t r u t h o u t | Programming Note
Monday 24 March 2008
Is the US falling behind the European Union in regulating chemicals found in products we give our children? Watch NOW.
Watch the show RIGHT NOW at: http://www.pbs.org/now/shows/412/index.html
Also, Relevant Web Exclusives:
Finding Toxin-Free Toys. What potentially harmful chemicals are in your children's toys? http://www.pbs.org/now/shows/412/toxins-in-toys.html
The Housing Crash Recession: How Did We Get Here? Economist Dean Baker considers the people, the decisions and the blind spots that led America into the current recession. http://www.pbs.org/now/shows/412/housing-recession.html
More on the Show:
Why does the United States remain one of the few developed countries to allow children to play with toys that some scientists say may cause infertility in boys? The toys in question contain substances called phthalates (pronounces "thal-ates"). While the European Union has banned these substances in products meant for children, there is powerful resistance from the chemical and toy industries to doing the same here.
NOW Senior Correspondent Maria Hinojosa travels from California, where citizens have successfully gotten the state to pass a ban on phthalates in children's toys, to New York City's prestigious Toy Fair, and to Washington, DC, to uncover some answers.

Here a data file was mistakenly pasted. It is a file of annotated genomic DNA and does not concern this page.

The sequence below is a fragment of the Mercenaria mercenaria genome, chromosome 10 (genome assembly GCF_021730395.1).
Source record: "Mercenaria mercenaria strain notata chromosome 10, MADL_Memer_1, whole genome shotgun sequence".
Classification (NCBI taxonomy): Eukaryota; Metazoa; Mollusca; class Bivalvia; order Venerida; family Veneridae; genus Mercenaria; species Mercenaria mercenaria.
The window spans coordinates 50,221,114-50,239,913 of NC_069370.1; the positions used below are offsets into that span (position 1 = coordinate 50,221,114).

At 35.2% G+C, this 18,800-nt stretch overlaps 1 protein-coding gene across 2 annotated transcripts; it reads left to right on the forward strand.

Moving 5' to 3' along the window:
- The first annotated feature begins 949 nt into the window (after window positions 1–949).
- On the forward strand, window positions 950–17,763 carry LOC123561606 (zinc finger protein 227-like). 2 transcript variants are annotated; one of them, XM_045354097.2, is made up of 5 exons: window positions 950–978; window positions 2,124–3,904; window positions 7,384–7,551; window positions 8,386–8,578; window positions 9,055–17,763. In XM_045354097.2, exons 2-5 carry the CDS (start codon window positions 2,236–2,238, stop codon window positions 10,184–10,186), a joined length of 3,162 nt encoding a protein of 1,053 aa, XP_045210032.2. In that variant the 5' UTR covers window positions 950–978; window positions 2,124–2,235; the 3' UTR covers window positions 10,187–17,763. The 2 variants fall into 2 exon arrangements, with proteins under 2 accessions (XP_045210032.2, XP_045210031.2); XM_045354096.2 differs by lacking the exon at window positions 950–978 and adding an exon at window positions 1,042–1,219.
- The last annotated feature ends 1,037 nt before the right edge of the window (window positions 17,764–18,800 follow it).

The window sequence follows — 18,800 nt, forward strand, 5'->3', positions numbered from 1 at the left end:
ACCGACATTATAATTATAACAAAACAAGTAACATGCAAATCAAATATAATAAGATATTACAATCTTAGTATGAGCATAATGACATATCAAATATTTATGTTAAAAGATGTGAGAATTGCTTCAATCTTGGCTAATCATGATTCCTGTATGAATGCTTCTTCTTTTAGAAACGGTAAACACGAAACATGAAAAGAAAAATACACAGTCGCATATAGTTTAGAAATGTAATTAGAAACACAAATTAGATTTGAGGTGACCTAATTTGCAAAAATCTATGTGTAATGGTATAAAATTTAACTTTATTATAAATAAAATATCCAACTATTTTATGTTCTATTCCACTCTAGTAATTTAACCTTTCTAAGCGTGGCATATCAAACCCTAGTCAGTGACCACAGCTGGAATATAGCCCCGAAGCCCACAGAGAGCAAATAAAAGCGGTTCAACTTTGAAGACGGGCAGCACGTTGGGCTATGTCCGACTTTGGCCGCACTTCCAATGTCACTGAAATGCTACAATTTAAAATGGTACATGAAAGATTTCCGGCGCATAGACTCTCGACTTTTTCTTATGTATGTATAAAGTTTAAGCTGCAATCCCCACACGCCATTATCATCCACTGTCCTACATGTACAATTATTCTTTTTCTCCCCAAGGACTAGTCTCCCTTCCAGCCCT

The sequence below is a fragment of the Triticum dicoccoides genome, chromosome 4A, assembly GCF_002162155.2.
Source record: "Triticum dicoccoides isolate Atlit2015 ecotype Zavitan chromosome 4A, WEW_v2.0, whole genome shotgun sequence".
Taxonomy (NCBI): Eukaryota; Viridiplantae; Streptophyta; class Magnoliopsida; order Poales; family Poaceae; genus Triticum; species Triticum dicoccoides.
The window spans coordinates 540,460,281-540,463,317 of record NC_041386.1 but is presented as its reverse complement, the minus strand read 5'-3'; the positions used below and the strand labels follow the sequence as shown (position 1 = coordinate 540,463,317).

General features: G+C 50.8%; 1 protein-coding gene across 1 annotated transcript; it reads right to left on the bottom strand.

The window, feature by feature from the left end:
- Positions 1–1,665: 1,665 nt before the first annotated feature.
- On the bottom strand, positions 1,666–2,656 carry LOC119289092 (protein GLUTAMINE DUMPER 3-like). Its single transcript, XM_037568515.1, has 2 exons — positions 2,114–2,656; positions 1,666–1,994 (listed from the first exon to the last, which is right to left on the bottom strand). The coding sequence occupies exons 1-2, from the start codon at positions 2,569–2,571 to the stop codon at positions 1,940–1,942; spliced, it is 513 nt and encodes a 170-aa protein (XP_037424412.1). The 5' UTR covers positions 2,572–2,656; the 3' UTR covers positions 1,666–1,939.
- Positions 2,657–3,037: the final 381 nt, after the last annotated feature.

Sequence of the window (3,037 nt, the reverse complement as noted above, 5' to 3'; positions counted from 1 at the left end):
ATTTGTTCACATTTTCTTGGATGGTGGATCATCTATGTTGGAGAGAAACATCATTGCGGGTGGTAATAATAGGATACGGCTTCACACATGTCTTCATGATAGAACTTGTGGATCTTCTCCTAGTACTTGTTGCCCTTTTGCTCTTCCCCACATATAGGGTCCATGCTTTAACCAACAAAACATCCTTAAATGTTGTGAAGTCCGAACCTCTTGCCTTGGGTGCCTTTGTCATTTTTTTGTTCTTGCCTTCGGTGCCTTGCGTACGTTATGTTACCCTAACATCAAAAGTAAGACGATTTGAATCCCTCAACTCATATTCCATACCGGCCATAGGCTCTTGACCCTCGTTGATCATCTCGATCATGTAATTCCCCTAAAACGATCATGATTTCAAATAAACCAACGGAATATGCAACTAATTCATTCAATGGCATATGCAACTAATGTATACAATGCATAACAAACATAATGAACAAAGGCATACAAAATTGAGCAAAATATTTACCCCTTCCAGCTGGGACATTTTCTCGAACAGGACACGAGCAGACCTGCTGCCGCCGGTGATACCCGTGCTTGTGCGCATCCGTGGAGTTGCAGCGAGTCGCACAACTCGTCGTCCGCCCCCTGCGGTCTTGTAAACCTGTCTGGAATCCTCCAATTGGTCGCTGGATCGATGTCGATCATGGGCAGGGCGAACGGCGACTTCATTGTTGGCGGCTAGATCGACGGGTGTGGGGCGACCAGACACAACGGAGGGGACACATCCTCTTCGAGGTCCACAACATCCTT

Phthalates help make plastic toys like some rubber ducks and teething rings soft and pliable. But scientific evidence suggests that exposure to phthalates (which are also used in dozens of other consumer items such as make-up, shampoos and shower curtains) may interfere with the sexual development of boys. Last year, San Francisco became the first US city to ban phthalates in toys. The toy and chemical industry sued the city to block implementation, claiming there's not enough evidence to warrant any action. A similar ban is set to take effect throughout California in 2009.
Investigative Journalist Mark Schapiro, author of "Exposed: The Toxic Chemistry of Everyday Products and What's at Stake for American Power," tells NOW, "By refusing to close the loopholes in EPA laws that regulate chemicals in toys (and other products), the US government is jeopardizing our health, alienating us from the global market, and erasing our role as a world leader in environmental protection."